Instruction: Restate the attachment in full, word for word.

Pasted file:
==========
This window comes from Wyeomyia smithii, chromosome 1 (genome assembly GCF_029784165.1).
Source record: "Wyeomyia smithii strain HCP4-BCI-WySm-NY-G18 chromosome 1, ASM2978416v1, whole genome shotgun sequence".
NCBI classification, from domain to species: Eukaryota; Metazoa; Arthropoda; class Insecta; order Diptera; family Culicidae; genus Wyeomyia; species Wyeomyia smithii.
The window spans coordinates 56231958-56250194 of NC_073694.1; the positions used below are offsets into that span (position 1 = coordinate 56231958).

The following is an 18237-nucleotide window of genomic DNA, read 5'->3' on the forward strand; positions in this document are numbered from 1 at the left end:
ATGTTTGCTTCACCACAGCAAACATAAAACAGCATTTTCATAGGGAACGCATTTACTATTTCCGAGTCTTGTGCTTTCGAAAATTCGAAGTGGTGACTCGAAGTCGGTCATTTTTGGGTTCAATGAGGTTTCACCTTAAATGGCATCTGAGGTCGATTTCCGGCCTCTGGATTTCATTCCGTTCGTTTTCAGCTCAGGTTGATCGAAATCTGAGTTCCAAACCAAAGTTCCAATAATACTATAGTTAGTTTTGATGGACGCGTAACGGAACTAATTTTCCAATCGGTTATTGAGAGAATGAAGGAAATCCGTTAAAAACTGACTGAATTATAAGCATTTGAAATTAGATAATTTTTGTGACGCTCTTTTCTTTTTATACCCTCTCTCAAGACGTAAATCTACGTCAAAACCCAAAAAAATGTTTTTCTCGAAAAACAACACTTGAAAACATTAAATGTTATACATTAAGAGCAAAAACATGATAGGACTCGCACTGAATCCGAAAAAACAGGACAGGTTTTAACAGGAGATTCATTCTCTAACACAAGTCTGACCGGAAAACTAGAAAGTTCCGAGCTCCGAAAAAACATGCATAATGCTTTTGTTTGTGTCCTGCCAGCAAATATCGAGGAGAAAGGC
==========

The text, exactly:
This window comes from Wyeomyia smithii, chromosome 1 (genome assembly GCF_029784165.1).
Source record: "Wyeomyia smithii strain HCP4-BCI-WySm-NY-G18 chromosome 1, ASM2978416v1, whole genome shotgun sequence".
NCBI classification, from domain to species: Eukaryota; Metazoa; Arthropoda; class Insecta; order Diptera; family Culicidae; genus Wyeomyia; species Wyeomyia smithii.
The window spans coordinates 56231958-56250194 of NC_073694.1; the positions used below are offsets into that span (position 1 = coordinate 56231958).

The following is an 18237-nucleotide window of genomic DNA, read 5'->3' on the forward strand; positions in this document are numbered from 1 at the left end:
ATGTTTGCTTCACCACAGCAAACATAAAACAGCATTTTCATAGGGAACGCATTTACTATTTCCGAGTCTTGTGCTTTCGAAAATTCGAAGTGGTGACTCGAAGTCGGTCATTTTTGGGTTCAATGAGGTTTCACCTTAAATGGCATCTGAGGTCGATTTCCGGCCTCTGGATTTCATTCCGTTCGTTTTCAGCTCAGGTTGATCGAAATCTGAGTTCCAAACCAAAGTTCCAATAATACTATAGTTAGTTTTGATGGACGCGTAACGGAACTAATTTTCCAATCGGTTATTGAGAGAATGAAGGAAATCCGTTAAAAACTGACTGAATTATAAGCATTTGAAATTAGATAATTTTTGTGACGCTCTTTTCTTTTTATACCCTCTCTCAAGACGTAAATCTACGTCAAAACCCAAAAAAATGTTTTTCTCGAAAAACAACACTTGAAAACATTAAATGTTATACATTAAGAGCAAAAACATGATAGGACTCGCACTGAATCCGAAAAAACAGGACAGGTTTTAACAGGAGATTCATTCTCTAACACAAGTCTGACCGGAAAACTAGAAAGTTCCGAGCTCCGAAAAAACATGCATAATGCTTTTGTTTGTGTCCTGCCAGCAAATATCGAGGAGAAAGGC